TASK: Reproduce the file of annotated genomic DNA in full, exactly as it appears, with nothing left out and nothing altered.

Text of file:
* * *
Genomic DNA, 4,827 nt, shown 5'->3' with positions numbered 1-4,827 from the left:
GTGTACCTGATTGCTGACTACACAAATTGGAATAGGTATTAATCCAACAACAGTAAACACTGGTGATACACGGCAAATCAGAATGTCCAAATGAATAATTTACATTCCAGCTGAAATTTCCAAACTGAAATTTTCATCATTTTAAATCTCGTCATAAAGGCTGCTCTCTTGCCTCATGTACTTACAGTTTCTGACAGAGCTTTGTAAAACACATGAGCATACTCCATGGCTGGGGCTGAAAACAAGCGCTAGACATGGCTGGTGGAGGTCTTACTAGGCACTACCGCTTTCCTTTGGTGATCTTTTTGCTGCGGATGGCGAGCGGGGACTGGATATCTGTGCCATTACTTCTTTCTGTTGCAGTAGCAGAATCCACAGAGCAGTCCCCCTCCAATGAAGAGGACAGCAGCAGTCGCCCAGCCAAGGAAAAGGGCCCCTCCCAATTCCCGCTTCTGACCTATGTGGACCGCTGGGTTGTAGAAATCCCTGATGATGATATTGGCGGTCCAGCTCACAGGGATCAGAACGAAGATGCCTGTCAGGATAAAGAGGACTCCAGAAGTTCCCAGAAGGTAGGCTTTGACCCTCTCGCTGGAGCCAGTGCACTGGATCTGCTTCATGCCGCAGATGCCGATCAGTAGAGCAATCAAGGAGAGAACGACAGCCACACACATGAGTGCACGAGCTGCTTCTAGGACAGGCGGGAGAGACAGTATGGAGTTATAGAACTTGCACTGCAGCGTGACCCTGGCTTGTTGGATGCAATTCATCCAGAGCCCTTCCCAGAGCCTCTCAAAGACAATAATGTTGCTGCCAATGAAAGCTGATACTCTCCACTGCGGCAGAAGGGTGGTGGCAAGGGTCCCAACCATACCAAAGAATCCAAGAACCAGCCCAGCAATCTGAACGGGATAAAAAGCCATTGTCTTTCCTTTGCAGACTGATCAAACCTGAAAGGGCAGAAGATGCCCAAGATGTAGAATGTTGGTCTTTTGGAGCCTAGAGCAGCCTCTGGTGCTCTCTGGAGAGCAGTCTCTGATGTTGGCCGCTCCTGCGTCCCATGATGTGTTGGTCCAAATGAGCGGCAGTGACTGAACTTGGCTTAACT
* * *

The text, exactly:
Genomic DNA, 4,827 nt, shown 5'->3' with positions numbered 1-4,827 from the left:
GTGTACCTGATTGCTGACTACACAAATTGGAATAGGTATTAATCCAACAACAGTAAACACTGGTGATACACGGCAAATCAGAATGTCCAAATGAATAATTTACATTCCAGCTGAAATTTCCAAACTGAAATTTTCATCATTTTAAATCTCGTCATAAAGGCTGCTCTCTTGCCTCATGTACTTACAGTTTCTGACAGAGCTTTGTAAAACACATGAGCATACTCCATGGCTGGGGCTGAAAACAAGCGCTAGACATGGCTGGTGGAGGTCTTACTAGGCACTACCGCTTTCCTTTGGTGATCTTTTTGCTGCGGATGGCGAGCGGGGACTGGATATCTGTGCCATTACTTCTTTCTGTTGCAGTAGCAGAATCCACAGAGCAGTCCCCCTCCAATGAAGAGGACAGCAGCAGTCGCCCAGCCAAGGAAAAGGGCCCCTCCCAATTCCCGCTTCTGACCTATGTGGACCGCTGGGTTGTAGAAATCCCTGATGATGATATTGGCGGTCCAGCTCACAGGGATCAGAACGAAGATGCCTGTCAGGATAAAGAGGACTCCAGAAGTTCCCAGAAGGTAGGCTTTGACCCTCTCGCTGGAGCCAGTGCACTGGATCTGCTTCATGCCGCAGATGCCGATCAGTAGAGCAATCAAGGAGAGAACGACAGCCACACACATGAGTGCACGAGCTGCTTCTAGGACAGGCGGGAGAGACAGTATGGAGTTATAGAACTTGCACTGCAGCGTGACCCTGGCTTGTTGGATGCAATTCATCCAGAGCCCTTCCCAGAGCCTCTCAAAGACAATAATGTTGCTGCCAATGAAAGCTGATACTCTCCACTGCGGCAGAAGGGTGGTGGCAAGGGTCCCAACCATACCAAAGAATCCAAGAACCAGCCCAGCAATCTGAACGGGATAAAAAGCCATTGTCTTTCCTTTGCAGACTGATCAAACCTGAAAGGGCAGAAGATGCCCAAGATGTAGAATGTTGGTCTTTTGGAGCCTAGAGCAGCCTCTGGTGCTCTCTGGAGAGCAGTCTCTGATGTTGGCCGCTCCTGCGTCCCATGATGTGTTGGTCCAAATGAGCGGCAGTGACTGAACTTGGCTTAACT